This photograph was taken at the Angullong estate in New South Wales, Australia, which hosts some of my field trials. The aim is to study sustainable agriculture in vineyards. You have to dodge the odd brown snake, but, as offices go, this one — among the grapevines of such a picturesque part of the world — makes my job quite a privilege.
It’s a November evening, which is springtime here in the Southern Hemisphere, and this time of year is when pests such as the light brown apple moth (Epiphyas postvittana) start to emerge. That means that ecologists such as myself, as well as the commercial winemakers we collaborate with, move into data-capture mode to track the presence of the insects. These moths produce multiple generations every year, so they can be quite numerous by harvest time, and can cause real damage by getting into the grapes.
We’re conducting experiments to see whether positioning various plant species between and under grapevines can help to reduce the population of pests by encouraging their predators. Parasitoid wasps, for example, target the eggs of light brown apple moths, injecting them with their own eggs. When the wasp larvae hatch, they eat the moth larvae from the inside out. Although quite gruesome, parasitoid wasps could provide an environmentally friendly way to control moth populations.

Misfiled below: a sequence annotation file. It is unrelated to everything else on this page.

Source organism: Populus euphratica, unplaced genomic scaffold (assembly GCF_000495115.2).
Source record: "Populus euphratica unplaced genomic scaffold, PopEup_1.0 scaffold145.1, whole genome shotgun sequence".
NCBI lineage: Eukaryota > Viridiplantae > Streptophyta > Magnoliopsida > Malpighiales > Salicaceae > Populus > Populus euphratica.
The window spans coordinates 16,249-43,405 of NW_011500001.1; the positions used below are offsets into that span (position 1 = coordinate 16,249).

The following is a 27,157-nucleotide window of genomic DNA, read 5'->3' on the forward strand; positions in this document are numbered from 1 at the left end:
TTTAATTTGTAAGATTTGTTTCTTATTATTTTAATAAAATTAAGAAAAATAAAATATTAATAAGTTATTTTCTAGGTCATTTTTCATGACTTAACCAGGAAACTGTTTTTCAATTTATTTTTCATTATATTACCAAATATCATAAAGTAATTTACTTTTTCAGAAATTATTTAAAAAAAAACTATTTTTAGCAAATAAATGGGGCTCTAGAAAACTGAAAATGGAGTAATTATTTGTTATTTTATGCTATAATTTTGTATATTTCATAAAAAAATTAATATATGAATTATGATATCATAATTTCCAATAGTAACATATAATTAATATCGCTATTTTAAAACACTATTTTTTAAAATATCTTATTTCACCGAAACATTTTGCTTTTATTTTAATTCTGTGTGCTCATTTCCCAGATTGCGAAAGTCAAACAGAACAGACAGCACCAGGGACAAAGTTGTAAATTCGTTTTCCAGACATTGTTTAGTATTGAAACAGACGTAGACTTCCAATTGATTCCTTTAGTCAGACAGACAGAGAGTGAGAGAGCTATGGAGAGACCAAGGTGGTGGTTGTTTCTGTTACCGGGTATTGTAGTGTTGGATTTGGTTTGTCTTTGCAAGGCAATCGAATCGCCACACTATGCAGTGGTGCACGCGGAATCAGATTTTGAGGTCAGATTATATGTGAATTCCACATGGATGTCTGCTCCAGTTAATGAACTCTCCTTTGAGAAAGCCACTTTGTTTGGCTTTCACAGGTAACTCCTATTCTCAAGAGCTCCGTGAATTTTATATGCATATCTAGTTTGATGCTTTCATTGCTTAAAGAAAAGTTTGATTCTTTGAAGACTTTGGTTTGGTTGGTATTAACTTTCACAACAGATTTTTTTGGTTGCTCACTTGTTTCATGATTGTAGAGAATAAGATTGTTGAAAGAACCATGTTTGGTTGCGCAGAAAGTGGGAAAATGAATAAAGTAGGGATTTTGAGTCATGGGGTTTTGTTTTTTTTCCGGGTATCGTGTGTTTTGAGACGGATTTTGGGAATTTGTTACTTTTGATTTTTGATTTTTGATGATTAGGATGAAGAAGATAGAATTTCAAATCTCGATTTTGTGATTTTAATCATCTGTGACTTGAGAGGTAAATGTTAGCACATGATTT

In my laboratory at Charles Sturt University in Orange, we’re incubating moth eggs that we then put on special cards in the vineyard. Because parasitoids love nectar, we expect to see more attacks on the moth eggs in areas where we’ve planted flowering shrubs than in the control areas, where grass predominates. We collect the cards after about 48 hours in the field, and incubate the moth eggs to measure the level of parasitism. In the next couple of years, with more data, we hope to identify the optimum mix of plant species to manage pests without resorting to chemicals.
Nature 602, 176 (2022)